Getting Your Children Care
October is National Orthodontic Health month. It’s a great time to remind people why they should take their children to the orthodontist by the time they’re seven. It’s also a good time to let adults know that they, too, can receive orthodontic treatment.
Orthodontic Treatment for Children
People are often surprised to learn that it’s now common for children to receive orthodontic treatment. Children’s mouths often don’t have enough room to fit their new adult teeth, but by using Two-Phase Treatment, you can take advantage of a child’s growing jaws and bone structure to gently create more room for teeth to erupt and descend.
Two-Phase Treatment usually begins between ages 7-9. Your family dentist may notice that your child’s teeth are misaligned or that their adult teeth aren’t coming in due to crowding. The two-phase treatment creates a bit more space for your child’s teeth by using a palatal expander, which slowly and incrementally adds more space to his or her upper jawbone. Braces are then placed on the upper teeth for about a year. Now, your child’s natural growth will take over and even more room will be created for adult teeth as they grow. After they have lost all of their baby teeth (usually around the time they become teenagers), the next phase begins with braces on both the upper and lower teeth, if needed. In this stage, braces are only on for about 18 months, since your teen already received orthodontic care as a child.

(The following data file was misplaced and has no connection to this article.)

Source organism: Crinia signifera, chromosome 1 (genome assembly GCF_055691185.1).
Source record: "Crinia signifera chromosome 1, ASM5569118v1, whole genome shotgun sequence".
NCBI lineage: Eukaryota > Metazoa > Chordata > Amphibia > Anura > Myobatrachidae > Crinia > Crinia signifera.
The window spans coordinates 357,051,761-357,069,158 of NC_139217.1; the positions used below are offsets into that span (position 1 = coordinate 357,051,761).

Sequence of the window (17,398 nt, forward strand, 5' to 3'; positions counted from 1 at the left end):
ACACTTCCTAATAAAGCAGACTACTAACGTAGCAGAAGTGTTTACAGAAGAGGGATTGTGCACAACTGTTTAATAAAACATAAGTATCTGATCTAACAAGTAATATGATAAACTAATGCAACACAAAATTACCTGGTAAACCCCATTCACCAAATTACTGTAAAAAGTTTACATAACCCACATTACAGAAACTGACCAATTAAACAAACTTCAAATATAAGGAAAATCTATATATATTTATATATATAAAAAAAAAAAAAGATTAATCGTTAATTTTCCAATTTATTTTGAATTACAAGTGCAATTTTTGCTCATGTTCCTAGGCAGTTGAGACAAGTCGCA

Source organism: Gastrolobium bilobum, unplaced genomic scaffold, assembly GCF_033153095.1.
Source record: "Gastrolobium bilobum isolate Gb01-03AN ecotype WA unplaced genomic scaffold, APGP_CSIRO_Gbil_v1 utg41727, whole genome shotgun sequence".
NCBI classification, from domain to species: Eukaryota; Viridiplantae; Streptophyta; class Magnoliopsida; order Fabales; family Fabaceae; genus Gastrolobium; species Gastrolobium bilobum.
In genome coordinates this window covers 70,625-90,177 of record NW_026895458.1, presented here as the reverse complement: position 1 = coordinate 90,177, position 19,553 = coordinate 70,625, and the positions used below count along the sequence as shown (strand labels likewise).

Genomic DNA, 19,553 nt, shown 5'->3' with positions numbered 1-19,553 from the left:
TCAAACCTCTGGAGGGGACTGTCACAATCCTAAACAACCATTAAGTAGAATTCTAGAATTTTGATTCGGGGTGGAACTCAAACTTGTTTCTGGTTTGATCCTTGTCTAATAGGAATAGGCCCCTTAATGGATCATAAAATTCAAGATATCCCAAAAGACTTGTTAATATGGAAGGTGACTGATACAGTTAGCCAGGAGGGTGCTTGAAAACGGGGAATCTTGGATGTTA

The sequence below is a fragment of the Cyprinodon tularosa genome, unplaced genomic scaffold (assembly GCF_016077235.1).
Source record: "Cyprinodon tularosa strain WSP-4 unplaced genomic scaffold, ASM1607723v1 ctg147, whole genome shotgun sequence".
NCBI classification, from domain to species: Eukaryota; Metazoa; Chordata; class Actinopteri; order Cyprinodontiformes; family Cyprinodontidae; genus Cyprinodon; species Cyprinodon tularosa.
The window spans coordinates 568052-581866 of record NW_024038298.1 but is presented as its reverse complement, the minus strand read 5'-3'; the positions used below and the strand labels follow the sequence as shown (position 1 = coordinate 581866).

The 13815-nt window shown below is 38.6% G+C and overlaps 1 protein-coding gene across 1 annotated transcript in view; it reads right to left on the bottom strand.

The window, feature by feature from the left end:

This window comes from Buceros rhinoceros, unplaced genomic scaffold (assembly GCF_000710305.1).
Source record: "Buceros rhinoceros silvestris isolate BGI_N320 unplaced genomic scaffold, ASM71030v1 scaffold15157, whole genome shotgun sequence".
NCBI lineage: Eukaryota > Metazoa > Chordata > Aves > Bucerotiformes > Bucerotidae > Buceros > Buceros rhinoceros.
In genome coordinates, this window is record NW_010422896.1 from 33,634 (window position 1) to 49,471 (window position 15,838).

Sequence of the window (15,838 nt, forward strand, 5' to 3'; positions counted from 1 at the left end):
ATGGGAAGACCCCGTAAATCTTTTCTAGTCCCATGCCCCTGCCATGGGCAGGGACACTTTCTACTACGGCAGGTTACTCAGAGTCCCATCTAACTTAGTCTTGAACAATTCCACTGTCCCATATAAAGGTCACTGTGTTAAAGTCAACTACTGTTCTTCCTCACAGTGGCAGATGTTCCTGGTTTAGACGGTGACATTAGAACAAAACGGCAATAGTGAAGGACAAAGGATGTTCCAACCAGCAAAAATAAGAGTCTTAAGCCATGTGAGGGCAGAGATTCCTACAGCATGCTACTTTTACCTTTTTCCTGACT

Orthodontic Treatment for Teens
If your teen received the first part of the Two-Phase Treatment as a child, then they will return to the orthodontist to finish the second phase, which usually involves braces on upper and lower teeth for 18 months or less, depending on several factors.
If your teen didn’t need to receive Two-Phase Treatment, then they may still need traditional orthodontic treatment, which involves putting braces or customized aligners on the teeth. Although the amount of time varies, it takes approximately 18-24 months for treatment to straighten a teen’s teeth.
Orthodontic Treatment for Adults
Adults who discontinued orthodontic treatment as teens, or those who haven’t had treatment before, can still visit the orthodontist to find out how their bite problems can be corrected. Although adults are more likely to have previous dental treatment, such as implants, dental surgery, and crowns, there are several treatments available that can help give an adult an improved bite and smile!
If your child or teen requires orthodontic care, or you would like to straighten your teeth, give Dr. King’s office a call today. We’re located in downtown Pittsburgh and the North Hills for convenient access. We can set up a complimentary consultation and answer your questions, so be sure to contact us.